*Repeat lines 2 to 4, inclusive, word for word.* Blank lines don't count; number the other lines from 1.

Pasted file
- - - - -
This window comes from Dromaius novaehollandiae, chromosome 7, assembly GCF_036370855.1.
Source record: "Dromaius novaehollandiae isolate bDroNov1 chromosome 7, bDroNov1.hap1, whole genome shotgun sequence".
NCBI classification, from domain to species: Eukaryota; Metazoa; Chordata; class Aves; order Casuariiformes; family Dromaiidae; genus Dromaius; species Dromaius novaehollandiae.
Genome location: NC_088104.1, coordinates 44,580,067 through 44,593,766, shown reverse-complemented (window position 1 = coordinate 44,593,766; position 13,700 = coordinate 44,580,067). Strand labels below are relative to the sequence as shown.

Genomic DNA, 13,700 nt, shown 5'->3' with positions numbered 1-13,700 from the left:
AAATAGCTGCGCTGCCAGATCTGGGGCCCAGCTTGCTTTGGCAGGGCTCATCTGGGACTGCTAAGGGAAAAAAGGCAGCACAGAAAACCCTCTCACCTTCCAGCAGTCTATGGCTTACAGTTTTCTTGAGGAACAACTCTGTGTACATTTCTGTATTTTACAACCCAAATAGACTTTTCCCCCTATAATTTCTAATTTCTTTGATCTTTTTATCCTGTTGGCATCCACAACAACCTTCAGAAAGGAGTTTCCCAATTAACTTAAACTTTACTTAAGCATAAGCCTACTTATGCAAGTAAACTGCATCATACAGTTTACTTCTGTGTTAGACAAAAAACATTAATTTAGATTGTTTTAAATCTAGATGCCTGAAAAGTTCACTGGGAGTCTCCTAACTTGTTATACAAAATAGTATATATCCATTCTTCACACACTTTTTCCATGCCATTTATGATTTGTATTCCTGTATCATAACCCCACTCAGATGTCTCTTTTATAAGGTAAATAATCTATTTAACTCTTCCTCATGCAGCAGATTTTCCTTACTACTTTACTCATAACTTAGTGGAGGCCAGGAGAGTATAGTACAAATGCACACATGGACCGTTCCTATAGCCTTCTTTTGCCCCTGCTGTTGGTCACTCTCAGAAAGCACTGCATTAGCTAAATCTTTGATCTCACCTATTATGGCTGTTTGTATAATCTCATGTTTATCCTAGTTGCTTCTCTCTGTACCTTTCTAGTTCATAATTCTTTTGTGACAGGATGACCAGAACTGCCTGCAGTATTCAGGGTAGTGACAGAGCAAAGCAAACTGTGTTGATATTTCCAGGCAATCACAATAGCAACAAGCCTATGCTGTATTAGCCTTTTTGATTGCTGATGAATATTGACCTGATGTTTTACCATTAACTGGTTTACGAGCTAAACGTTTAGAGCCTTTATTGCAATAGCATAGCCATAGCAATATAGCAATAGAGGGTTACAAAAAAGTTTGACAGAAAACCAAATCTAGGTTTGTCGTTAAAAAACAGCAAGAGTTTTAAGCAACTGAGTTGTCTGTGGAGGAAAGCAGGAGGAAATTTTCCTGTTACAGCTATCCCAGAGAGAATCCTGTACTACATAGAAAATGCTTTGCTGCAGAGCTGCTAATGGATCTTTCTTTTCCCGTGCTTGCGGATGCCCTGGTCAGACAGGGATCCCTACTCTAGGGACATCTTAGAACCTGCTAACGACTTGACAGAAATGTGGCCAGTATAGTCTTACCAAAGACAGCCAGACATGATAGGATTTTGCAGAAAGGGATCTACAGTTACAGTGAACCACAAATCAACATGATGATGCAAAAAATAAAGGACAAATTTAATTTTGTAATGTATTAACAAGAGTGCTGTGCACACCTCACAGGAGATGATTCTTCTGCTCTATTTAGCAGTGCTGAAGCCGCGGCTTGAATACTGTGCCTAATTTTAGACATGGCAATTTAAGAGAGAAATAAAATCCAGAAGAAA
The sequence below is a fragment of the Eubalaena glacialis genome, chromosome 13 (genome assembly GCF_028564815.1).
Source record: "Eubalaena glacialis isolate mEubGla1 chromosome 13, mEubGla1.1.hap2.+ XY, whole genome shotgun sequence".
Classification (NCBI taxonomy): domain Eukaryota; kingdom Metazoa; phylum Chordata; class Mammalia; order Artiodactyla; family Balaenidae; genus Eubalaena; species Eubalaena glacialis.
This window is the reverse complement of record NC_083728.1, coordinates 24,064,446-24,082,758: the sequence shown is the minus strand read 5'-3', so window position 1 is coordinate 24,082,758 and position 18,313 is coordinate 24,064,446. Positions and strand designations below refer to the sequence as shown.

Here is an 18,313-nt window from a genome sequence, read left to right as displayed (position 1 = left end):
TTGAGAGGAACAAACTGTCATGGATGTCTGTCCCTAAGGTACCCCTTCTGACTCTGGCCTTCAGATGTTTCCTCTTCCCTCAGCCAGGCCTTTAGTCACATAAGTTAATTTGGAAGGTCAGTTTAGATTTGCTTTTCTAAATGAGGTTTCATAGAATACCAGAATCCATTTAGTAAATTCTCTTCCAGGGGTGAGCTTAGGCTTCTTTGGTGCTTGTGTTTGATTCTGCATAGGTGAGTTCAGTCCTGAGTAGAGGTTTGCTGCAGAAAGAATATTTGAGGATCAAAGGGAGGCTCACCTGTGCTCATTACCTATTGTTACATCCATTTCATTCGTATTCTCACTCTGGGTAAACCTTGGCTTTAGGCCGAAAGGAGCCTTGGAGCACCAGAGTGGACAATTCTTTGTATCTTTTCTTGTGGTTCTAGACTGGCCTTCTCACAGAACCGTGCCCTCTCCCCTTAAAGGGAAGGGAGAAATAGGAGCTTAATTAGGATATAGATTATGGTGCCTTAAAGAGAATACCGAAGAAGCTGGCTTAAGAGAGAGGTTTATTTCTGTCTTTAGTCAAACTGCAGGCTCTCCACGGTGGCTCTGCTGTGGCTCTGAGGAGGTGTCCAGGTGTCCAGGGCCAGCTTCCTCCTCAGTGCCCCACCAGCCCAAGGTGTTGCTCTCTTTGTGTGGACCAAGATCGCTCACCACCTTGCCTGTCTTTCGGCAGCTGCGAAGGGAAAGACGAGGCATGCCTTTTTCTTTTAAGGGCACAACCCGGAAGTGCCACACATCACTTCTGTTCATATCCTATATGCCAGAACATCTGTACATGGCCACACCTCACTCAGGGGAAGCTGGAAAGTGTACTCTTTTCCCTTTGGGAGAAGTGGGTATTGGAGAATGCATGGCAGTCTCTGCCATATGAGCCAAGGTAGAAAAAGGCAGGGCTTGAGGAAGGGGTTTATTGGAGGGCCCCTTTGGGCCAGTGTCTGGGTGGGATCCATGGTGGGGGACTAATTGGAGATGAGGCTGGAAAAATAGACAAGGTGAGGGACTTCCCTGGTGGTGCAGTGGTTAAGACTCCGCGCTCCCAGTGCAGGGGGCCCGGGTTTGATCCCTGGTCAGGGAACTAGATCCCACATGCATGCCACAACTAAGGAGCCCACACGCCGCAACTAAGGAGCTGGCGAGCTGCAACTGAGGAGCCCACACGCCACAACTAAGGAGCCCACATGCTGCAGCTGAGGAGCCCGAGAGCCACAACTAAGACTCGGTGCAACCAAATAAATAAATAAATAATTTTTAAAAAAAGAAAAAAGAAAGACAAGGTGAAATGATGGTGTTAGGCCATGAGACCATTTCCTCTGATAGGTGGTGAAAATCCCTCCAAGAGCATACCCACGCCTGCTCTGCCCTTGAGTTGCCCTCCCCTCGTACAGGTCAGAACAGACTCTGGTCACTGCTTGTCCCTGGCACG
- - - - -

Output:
Source record: "Dromaius novaehollandiae isolate bDroNov1 chromosome 7, bDroNov1.hap1, whole genome shotgun sequence".
NCBI classification, from domain to species: Eukaryota; Metazoa; Chordata; class Aves; order Casuariiformes; family Dromaiidae; genus Dromaius; species Dromaius novaehollandiae.
Genome location: NC_088104.1, coordinates 44,580,067 through 44,593,766, shown reverse-complemented (window position 1 = coordinate 44,593,766; position 13,700 = coordinate 44,580,067). Strand labels below are relative to the sequence as shown.